Comedic Legend Paul Mooney Passes Away at the Age of 79

After more than five decades of a sterling Hollywood career, comedy icon Paul Mooney has passed on. Mooney died in his home in California.

Paul Mooney, who defined comedy through his unique writing and acting stints, has passed on. He died in his home in Oakland, California after suffering a heart attack. 

Fans learned of his demise on Twitter when his friend, Roland Martin, shared the sad news. Martin shared that Mooney's cousin, Rudy Ealy, broke the news to him. The late star was 79 years old.

Paul Mooney at a promotional event for Charlie Murphy to promote his book The Making of a Stand Up Guy in December 2009. | Photo: Wikimedia Commons Images

Paul Mooney at a promotional event for Charlie Murphy to promote his book The Making of a Stand Up Guy in December 2009. | Photo: Wikimedia Commons Images

Mooney was famously dubbed the "godfather of modern Black comedy," and true to this title, the comic star was efficient and talented. He was not quite famous on TV, but his works behind the scenes cannot be overemphasized.

Most notable of all was his long-running collaboration with the late legendary comedian Richard Pryor. Mooney wrote most of Pryor's scripts through the star's career.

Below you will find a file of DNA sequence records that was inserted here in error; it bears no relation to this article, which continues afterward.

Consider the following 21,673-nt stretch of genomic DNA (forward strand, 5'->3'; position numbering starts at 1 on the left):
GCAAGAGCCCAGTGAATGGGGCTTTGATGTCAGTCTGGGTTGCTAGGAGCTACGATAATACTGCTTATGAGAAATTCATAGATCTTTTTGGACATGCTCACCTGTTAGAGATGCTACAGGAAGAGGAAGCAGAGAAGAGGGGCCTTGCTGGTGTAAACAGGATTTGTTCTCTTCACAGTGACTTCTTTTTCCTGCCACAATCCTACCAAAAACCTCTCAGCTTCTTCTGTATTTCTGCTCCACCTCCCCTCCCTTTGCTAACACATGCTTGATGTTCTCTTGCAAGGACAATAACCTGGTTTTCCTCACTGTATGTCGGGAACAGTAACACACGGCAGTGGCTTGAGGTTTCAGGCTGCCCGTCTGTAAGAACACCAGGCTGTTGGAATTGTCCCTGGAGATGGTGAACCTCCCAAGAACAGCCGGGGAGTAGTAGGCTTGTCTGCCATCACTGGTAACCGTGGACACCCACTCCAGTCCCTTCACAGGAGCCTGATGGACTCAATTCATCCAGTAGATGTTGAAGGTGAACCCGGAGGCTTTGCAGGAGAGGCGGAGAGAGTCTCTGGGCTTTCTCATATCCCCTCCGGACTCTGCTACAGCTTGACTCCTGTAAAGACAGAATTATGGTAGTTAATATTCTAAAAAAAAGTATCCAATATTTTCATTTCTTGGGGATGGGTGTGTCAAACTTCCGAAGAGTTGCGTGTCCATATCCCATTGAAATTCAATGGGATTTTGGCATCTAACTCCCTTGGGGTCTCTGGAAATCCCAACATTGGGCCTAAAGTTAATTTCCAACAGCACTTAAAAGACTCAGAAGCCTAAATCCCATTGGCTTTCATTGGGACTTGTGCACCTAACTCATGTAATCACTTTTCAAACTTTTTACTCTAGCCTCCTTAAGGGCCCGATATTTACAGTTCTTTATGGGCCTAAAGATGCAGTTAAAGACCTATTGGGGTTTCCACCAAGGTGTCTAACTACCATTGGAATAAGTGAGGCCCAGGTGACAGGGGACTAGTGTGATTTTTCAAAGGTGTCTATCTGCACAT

He also wrote for several award-winning TV projects like "In Living Color," "Sanford and Sons," "Saturday Night Live," and "Chappelle's Show." On "Chappelle's Show," fans were privy to his unpredictable sense of humor.

Richard Pryor and Paul Mooney attending the West Hollywood premiere of "Life" in April 1999. | Photo: Getty Images

Richard Pryor and Paul Mooney attending the West Hollywood premiere of "Life" in April 1999. | Photo: Getty Images

The star born in Louisiana once made it known that he got his sense of humor from his grandmother who slept with a hammer and was very funny. 

In 1993, he started his solo comic performance with "Race."  Through this comic work, the actor and social critic spoke uninhibitedly about racism, using his humor to pass his message.  Mooney used his entertaining tool to expose societal ills, mostly on racism.

With Pryor, he delivered his message perfectly; the pair were good friends and worked together from 1968 to 2005 when Pryor passed on.  

In a 2007 memoir, Mooney chronicled his decades-long friendship and successful stint with Pryor. He made it known that they were opposites, but that uniqueness was the driving force behind their passion for comedy. 

Stars like Viola Davis called him a funny and poignant act. The actress relayed that she felt lucky to be one of those who witnessed his greatness during his lifetime. 

Ava DuVernay could not help but be in awe of how much freedom and fearlessness Mooney exuded. She once shared that Mooney was all about comedy, but the intricate part of it all was the freedom with which he spoke.

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